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Published in Print: May 1, 2002, as Computer Science Attracting Fewer Applicants

Computer Science Attracting Fewer Applicants

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Not that long ago, the promise of a solid career—and a fat paycheck in a soaring industry—had computer-savvy high school students looking to boost their know-how with specialized college degrees.

But with the slumping technology economy, some of the nation's top undergraduate computer-science programs have seen a major drop in applications from seniors around the country.

Applications for admission next fall to computer schools at California Polytechnic State University, Carnegie Mellon University, and other popular degree programs have fallen, with students seeking out majors in other specialized fields, or broader, liberal arts degrees.

"We saw a huge growth in applications in recent years, [but] you may be seeing the pendulum swing back a little bit," said Mike Steidel, the director of undergraduate admissions at Carnegie Mellon, in Pittsburgh. "Profession-oriented fields [like computer science] are definitely more susceptible to slumps."

Until this year, interest in computer-based programs among students seeking admittance to Carnegie Mellon was on the rise, having climbed the previous two years. But that trend reversed for this coming fall's class, when applications to the university's computer-science program fell from 3,229 in 2001 to 2,328 this year, a drop of 28 percent.

California Polytechnic in San Luis Obispo received 1,752 undergraduate applications last year to its computer-science department, but only 1,334 for fall of 2002, a 24 percent decrease. The university's school of computer engineering saw a drop in applications, too.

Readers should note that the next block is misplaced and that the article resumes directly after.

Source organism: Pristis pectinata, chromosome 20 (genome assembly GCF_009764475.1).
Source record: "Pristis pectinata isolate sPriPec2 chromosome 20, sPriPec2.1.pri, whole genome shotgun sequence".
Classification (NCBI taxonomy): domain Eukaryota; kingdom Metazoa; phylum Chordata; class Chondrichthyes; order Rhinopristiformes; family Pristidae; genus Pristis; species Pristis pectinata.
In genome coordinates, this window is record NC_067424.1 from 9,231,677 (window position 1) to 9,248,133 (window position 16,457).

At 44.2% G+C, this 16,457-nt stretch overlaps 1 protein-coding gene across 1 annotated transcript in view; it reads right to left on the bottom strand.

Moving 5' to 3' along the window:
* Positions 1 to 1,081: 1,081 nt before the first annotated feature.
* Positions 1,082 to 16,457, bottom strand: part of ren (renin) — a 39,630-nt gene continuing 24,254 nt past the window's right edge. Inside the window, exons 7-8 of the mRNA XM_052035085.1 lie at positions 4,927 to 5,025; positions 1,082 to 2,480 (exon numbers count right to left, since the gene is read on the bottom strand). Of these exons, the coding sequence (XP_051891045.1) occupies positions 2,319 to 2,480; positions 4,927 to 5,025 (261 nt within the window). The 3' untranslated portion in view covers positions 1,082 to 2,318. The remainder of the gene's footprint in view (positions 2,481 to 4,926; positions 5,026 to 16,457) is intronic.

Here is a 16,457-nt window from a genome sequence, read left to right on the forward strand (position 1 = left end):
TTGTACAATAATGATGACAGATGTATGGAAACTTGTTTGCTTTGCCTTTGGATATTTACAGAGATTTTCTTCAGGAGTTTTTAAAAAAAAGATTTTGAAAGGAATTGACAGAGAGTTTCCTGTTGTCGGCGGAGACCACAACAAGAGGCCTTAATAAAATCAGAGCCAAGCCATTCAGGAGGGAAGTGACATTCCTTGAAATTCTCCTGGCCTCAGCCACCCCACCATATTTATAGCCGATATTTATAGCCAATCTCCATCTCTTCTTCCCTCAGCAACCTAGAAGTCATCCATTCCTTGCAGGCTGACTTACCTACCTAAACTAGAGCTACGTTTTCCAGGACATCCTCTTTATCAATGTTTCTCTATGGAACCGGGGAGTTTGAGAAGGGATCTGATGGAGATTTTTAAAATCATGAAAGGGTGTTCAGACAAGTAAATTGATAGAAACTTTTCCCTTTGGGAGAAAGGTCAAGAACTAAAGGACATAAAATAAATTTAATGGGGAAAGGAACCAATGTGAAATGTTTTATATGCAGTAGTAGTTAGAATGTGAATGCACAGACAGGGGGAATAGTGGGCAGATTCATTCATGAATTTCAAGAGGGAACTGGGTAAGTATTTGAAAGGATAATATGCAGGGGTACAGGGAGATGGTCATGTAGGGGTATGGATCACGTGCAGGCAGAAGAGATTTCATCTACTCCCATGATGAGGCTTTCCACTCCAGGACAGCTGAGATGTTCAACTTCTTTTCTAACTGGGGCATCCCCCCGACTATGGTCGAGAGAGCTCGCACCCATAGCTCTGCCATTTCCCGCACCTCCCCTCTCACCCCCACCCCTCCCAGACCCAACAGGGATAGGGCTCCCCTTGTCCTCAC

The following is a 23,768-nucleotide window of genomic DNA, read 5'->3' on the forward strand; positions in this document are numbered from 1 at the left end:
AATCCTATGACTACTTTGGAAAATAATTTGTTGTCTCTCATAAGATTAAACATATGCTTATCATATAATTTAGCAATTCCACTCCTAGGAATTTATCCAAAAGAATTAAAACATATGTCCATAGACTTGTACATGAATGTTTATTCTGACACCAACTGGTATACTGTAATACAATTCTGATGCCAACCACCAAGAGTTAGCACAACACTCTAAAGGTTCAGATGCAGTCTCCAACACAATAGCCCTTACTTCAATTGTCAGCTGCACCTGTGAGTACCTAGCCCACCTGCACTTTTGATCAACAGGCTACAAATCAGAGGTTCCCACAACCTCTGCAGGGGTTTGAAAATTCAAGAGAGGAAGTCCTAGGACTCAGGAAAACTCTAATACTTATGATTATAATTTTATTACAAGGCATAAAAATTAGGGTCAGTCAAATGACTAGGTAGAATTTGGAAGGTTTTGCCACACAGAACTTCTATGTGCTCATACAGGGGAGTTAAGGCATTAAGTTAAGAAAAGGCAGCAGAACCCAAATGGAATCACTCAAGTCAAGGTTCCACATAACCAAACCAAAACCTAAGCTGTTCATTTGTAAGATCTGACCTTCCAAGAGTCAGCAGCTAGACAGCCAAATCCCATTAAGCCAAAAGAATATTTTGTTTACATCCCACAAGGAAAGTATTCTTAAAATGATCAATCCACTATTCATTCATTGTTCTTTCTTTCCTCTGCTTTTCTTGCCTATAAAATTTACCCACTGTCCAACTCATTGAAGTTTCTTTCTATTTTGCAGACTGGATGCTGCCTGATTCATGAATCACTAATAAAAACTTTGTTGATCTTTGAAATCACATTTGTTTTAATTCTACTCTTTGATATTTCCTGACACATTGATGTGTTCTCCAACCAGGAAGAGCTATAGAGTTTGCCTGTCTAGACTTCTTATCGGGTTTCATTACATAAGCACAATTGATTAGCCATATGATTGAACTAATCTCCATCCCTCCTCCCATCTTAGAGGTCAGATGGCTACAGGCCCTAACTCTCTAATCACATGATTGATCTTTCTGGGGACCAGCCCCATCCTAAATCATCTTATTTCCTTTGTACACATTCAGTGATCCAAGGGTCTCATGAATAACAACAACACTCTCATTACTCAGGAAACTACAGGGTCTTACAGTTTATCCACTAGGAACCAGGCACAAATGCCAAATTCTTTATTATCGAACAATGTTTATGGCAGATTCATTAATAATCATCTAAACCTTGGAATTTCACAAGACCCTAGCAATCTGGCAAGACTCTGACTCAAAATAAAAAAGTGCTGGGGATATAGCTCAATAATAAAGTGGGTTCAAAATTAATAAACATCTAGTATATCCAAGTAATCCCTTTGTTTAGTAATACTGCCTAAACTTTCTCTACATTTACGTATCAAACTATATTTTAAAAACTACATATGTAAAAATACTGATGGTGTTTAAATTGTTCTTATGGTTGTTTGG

College-admissions chiefs say they're used to spikes and slumps in different programs. Mr. Steidel saw the number of students seeking entry to Carnegie Mellon's engineering school slide when that industry struggled. He also remembers a drop in applicants to the university's architecture program during tough times for the building industry.

Shifting Priorities?

Across the country, computer- science schools hope to attract students like Brett E. Molinder, a 17-year-old high school senior who tinkers with computers at home and polishes his programming skills in class at Greenfield Central High School in Greenfield, Ind. The spate of bad news coming out of the high-tech industry hasn't discouraged Mr. Molinder, who attends a school with about 1,200 students. Next fall, he plans to enter a school of technology program run jointly in Indianapolis through Purdue and Indiana universities, with a strong emphasis on computers. He figures he has plenty of time to pick a more specific area of expertise after that.

"That's what I'm going to college to find out," he said. "A lot of businesses are going to rely on computers. It's a good option to get into now."

But few of Mr. Molinder's classmates are choosing computer fields for college next fall, he said. He saw more of them targeting business schools instead.

His teacher, Gary L. Wynn, said students were aware of the struggles of companies in Silicon Valley and other high-tech hubs, and had seen the headlines about vanishing dot-com ventures.